Write the first 100 positive integers next to each other to form one big number: $$123456789101112131415161718192021\dots90919293949596979899100.$$ If we remove 100 digits (not necessarily consecutive) from this big number, what is the largest possible number that could remain? And the smallest? (Leading zeroes are not permitted.)

Based on a problem from the Moscow Mathematical Olympiad. Seems hard, but the solution is quick and elegant once you spot it.

  • $\begingroup$ u forgot to choose right answer :) $\endgroup$
    – Oray
    Commented Oct 2, 2018 at 10:22

3 Answers 3


The biggest one is



We can't influence the number's length (there's a fixed number of digits), so to maximize the value we take the maximal first digit, then second digit etc.

Remove the 84 first non-nines (16 digits left to remove):

The largest number within the next 17 digits is 7, so from here, the next digit in the answer can be at most 7 (we can't remove more than 16 digits). So remove 15 non-7's... (1 digit left to remove): 999997585960616263646566676869707172737475767778798081828384858687888990919293949596979899100

From here, the next digit can be at most 8 so remove one non-8 from the middle: 99999785960616263646566676869707172737475767778798081828384858687888990919293949596979899100

The smallest one is



Remove 85 non-zeros (leave leading 1). 15 left...

The smallest number in the next 16 digits is 1. Remove 1 non-1 (14 left to remove):

The smallest number in the next 15 digits is 2. Remove 1 non-2 (13 left to remove):

The smallest number in the next 14 digits is 3. Remove 1 non-3 (12 left to remove):

The smallest number in the next 13 digits is 4. Remove 1 non-4 (11 left to remove):

The smallest number in the next 12 digits is 0. Remove 11 non-0's (0 left to remove):

  • $\begingroup$ Correct! But could you explain the "next digit can be at most ..." parts? $\endgroup$ Commented Aug 8, 2018 at 11:25
  • $\begingroup$ Added an explanation, plus the answer for the second part. $\endgroup$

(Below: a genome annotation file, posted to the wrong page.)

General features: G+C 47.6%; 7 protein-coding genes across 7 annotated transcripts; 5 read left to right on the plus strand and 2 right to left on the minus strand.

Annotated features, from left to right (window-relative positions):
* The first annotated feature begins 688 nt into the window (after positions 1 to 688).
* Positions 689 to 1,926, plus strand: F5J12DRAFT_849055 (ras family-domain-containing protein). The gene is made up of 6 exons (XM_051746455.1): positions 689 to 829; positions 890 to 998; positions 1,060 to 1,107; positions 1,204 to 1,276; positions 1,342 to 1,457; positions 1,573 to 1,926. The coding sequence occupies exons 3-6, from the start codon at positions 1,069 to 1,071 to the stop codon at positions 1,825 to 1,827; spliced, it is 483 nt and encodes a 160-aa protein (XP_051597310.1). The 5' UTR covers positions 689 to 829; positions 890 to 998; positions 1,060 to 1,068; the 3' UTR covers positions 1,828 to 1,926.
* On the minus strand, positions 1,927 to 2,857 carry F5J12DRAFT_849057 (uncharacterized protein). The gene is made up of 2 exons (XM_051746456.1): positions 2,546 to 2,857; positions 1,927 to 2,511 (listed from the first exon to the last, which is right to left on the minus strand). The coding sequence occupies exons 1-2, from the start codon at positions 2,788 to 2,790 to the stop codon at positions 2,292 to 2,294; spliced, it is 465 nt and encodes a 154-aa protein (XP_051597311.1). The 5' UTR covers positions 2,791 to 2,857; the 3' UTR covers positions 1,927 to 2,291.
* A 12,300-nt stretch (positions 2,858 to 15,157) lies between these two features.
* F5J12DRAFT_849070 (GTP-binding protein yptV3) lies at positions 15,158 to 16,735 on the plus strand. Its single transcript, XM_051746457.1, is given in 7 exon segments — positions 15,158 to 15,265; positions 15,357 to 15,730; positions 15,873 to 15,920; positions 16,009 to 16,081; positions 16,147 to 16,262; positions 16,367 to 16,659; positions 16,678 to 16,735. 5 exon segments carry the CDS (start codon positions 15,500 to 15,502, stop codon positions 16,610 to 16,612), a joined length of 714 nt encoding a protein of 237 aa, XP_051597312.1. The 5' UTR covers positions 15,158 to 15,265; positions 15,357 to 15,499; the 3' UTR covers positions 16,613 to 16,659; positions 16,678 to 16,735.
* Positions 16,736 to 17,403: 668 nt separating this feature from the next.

– Jafe
    Commented Aug 8, 2018 at 11:30
  • 1
    $\begingroup$ You can do better for the second part ... $\endgroup$ Commented Aug 8, 2018 at 11:34
  • $\begingroup$ Argh, you're right. $\endgroup$
    – Jafe
    Commented Aug 8, 2018 at 11:37
  • 1
    $\begingroup$ @jafe I updated your "smallest" answer to reflect your final step; I believe this is right now (and matches the smallest answers of the other answers). Feel free to roll back if this is not what you were intending. $\endgroup$
    – El-Guest
    Commented Aug 8, 2018 at 13:27

First of all, we remove

$100$ digits whatsoever and we cannot change any digit place, so in order to get the biggest or smallest number we need to play with the first digits as big/small as possible. Since 9 is the biggest digit, to make it biggest, we need to try to get as many 9-digit as possible, if somehow it is not possible to get 9 by removing the digits (it will happen examplified below), we need to consider the next biggest digit 8 and etc....


To get 9, we need to remove first 8 digits from 123456789101112...,


Remove every 19 digits after 9 because the next 9 is after 19 digits, then look for another 9 and continue removing...

and our number becomes something like below after removing 84 digits:


and we have

16 digit left to remove but we cannot reach to 9 because the next 9 is 19 digits after like before... so we should consider getting 8 in 16 digit, can we reach to 8 with 16 digits? no, then 7? yes after 15 digits luckily..!

so then

remove 15 digits again

then our number becomes:

99999975859..... with 1 digit removing option!


remove $5$ which is between $7$ and $8$, since we dont have 9 after 1 digit, only 8 is biggest possible number!

then the number becomes


For the smallest one, the same logic is applicable,

Remove numbers until we encounter $0$.

The frequency of

$0$ in the sequence is 19 again

so our number becomes


Then we have 15 digits left to remove so with the same principle

if we remove $15$ digits, we will not able to reach $0$, then we should look for $1$.


$1$ exists in the next digit, so remove 1 digit only, then look for another one for the 14 digits if we cant find $1$, look for $2$ etc... this is the general methodology to find the biggest or smallest number.

So our number becomes (if I did not mess up)


  • $\begingroup$ I think you've miscounted somewhere and removed fewer than 100 digits. The methodology is good though! $\endgroup$ Commented Aug 8, 2018 at 11:24
  • $\begingroup$ @Randal'Thor did it fast, let me fix it :D $\endgroup$
    – Oray
    Commented Aug 8, 2018 at 11:26

I get the smallest one to be:



By following jafe's first 85 deletions, followed by the "5"s in 51,52,53,54 (leaving 1234), then the next 11 digits up the the "0" of 60.

  • $\begingroup$ Which is the same as Oray's answer, which I'd not seen - oops! $\endgroup$ Commented Aug 8, 2018 at 13:22

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